Correcting the situation

Thus correcting the situation would require:

a. Senior Government staff be filled with officials with a high knowledge of English and administration. 

b. Force existing staff to acquire same knowledge. 

c. Improving moral standards of population. 

d. Improve university curricula to international levels.


When the country received independence in 1948, the administration and education was of extremely high standard. Our graduates from the Arts and Medical faculties were considered equivalent to London University and were accepted. The English writing capacity of Arts graduates surpassed their British counterparts.

Sinhala as Official Language

In 1956, the S.W.R.D. Bandaranaike Government made Sinhala the Official Language and converted education to Swabasha, including in universities. The transformation completely disrupted education and administration, the educated left the country, education standards crashed and our degrees were no longer recognised abroad. University lecturers with poor English were not acceptable even for further training in foreign universities. 

To counter the problem, local universities award post-graduate degrees among themselves. But none of their research papers are published over the internet. In 2016, over 200 final year students of Jayewardenepura University had not attended a single lecture, but over 100 were allowed to sit for the final examination.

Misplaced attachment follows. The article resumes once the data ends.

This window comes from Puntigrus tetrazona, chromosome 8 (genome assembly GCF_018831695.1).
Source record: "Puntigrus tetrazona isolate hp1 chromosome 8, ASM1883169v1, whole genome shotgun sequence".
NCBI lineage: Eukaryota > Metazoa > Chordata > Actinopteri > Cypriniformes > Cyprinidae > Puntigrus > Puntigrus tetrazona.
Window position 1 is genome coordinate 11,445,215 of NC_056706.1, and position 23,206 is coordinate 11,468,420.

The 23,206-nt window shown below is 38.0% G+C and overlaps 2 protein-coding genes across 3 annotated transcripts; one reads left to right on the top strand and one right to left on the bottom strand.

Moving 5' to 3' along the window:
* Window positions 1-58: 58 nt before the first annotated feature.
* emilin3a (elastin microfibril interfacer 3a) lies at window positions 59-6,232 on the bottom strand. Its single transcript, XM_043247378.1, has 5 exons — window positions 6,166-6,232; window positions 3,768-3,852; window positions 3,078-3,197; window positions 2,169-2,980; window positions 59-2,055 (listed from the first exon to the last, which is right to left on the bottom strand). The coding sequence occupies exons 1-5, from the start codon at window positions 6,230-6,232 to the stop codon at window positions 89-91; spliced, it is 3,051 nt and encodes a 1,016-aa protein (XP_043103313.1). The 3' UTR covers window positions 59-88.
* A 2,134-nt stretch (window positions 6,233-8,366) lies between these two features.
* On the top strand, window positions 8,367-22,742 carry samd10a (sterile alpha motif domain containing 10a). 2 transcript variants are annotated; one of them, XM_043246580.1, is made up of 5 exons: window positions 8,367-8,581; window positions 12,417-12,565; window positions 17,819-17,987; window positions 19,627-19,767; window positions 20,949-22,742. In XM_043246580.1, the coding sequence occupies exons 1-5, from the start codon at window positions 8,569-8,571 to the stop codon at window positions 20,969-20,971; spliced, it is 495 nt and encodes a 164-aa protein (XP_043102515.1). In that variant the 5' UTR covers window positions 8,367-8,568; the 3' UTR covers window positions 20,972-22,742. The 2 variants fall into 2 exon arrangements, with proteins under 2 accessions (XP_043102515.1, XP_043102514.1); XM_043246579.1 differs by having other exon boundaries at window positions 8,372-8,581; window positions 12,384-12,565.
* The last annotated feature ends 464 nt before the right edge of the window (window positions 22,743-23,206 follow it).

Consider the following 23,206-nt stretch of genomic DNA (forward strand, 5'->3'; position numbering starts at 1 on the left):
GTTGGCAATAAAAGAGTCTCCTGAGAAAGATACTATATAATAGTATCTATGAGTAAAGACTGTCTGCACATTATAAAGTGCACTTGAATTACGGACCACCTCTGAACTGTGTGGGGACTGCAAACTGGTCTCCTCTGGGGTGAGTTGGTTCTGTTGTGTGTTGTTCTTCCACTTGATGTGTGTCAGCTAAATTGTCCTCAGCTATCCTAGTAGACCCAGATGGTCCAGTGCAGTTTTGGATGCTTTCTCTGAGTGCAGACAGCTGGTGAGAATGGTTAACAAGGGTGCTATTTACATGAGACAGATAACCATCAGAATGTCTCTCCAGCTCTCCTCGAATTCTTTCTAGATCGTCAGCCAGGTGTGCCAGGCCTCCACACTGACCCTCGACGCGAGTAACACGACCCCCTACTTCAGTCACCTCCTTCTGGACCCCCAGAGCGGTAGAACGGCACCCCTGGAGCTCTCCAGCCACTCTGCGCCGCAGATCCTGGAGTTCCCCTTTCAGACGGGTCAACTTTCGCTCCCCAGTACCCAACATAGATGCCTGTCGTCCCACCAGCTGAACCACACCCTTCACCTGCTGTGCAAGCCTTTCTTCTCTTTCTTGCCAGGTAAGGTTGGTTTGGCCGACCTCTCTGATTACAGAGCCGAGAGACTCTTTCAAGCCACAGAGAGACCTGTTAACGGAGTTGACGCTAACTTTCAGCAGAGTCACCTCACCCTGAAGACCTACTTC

Poor education

Most rural schools educate only in Arts stream, without laboratories nor teachers. Arts students constitute bulk of the university entrants; lack English, IT and other soft skills. In addition universities produce large numbers of external graduates, who demand jobs from the Government. Over the decades while the world’s universities have surged forward, ours have remained stagnant and failed to introduce skills demanded by the industry, resulting in unemployable graduates. 

Meanwhile, the country suffers from a labour shortage, newspapers are full of vacancies, but few applicants; construction companies are forced to employ imported workers. The situation is aggravated by politicians who promise their supporters with Government jobs, making them not accept available jobs. Also, there are over one million three-wheel drivers earning good money, they have become family bread-winners and discourage sisters from accepting available jobs.